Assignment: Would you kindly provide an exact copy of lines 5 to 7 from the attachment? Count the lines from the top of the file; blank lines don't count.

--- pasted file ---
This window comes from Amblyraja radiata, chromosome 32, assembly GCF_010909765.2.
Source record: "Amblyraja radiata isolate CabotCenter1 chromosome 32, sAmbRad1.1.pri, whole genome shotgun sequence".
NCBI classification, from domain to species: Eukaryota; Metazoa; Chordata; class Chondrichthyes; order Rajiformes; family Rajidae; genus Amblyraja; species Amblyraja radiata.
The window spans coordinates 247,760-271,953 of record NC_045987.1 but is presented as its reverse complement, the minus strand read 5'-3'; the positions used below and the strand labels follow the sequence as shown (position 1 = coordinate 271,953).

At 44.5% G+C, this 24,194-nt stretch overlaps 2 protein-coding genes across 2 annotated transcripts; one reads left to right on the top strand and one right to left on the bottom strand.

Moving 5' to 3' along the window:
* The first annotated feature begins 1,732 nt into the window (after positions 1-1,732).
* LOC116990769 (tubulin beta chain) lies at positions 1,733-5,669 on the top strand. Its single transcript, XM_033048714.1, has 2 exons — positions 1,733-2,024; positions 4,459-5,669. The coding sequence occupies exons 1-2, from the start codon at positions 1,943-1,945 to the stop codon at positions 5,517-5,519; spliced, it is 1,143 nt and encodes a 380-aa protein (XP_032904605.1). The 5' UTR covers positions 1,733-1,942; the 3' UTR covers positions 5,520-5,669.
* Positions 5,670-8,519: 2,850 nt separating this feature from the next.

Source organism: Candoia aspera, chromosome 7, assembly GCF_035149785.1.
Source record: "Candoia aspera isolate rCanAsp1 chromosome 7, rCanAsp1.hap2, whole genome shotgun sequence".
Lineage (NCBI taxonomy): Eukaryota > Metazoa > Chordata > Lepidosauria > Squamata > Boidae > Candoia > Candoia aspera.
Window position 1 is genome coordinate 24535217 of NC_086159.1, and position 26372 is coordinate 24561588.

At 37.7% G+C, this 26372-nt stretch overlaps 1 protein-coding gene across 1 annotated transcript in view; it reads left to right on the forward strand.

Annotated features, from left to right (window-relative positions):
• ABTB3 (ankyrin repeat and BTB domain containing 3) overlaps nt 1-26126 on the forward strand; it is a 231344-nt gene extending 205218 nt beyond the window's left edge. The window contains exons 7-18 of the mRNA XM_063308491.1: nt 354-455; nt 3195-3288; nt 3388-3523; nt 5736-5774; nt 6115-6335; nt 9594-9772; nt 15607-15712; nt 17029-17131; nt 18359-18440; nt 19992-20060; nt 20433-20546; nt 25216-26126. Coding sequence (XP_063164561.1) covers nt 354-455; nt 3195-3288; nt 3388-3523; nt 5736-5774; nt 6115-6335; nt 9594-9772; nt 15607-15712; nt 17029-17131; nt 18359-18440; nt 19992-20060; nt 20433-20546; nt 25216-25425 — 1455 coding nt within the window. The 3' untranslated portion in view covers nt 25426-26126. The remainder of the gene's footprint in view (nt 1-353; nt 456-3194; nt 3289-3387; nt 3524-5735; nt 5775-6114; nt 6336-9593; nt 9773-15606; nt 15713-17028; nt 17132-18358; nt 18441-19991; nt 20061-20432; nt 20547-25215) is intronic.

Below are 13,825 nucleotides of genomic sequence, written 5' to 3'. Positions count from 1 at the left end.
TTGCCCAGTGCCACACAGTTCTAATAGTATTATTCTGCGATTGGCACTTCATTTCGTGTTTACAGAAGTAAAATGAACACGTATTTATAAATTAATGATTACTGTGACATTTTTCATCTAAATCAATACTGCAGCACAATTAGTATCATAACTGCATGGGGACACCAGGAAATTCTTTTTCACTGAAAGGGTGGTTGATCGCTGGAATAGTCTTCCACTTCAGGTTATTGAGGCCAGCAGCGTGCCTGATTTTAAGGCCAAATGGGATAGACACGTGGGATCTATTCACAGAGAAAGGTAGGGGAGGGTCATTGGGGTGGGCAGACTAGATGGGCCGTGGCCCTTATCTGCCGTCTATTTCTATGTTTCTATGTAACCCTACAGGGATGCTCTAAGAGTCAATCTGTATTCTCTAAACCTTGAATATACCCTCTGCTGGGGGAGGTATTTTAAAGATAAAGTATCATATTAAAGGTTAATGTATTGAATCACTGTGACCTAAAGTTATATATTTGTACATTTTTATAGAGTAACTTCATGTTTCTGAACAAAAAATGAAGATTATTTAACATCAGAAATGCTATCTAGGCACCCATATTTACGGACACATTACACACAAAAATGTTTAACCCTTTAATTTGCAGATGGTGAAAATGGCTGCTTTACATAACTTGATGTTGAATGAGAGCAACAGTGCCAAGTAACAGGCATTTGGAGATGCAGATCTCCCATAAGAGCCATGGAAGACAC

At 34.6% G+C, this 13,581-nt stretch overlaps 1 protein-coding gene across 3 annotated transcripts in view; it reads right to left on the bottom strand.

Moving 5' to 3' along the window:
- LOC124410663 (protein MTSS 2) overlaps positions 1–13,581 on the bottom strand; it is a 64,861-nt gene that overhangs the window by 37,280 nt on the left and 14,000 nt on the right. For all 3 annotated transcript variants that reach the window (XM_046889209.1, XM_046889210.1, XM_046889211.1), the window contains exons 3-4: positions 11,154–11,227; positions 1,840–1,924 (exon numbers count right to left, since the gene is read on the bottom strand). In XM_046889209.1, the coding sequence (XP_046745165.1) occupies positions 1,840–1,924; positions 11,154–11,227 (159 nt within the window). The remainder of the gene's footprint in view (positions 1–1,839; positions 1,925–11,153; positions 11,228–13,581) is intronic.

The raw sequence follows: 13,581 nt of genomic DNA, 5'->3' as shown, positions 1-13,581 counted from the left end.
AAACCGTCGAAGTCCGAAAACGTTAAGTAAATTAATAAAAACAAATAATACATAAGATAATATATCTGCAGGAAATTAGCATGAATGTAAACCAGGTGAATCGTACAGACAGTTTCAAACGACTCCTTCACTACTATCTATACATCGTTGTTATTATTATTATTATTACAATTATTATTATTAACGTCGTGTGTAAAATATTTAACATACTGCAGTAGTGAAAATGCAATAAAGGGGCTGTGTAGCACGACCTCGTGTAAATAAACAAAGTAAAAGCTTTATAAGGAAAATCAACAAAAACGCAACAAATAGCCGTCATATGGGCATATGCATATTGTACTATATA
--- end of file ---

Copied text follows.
At 44.5% G+C, this 24,194-nt stretch overlaps 2 protein-coding genes across 2 annotated transcripts; one reads left to right on the top strand and one right to left on the bottom strand.

Moving 5' to 3' along the window:
* The first annotated feature begins 1,732 nt into the window (after positions 1-1,732).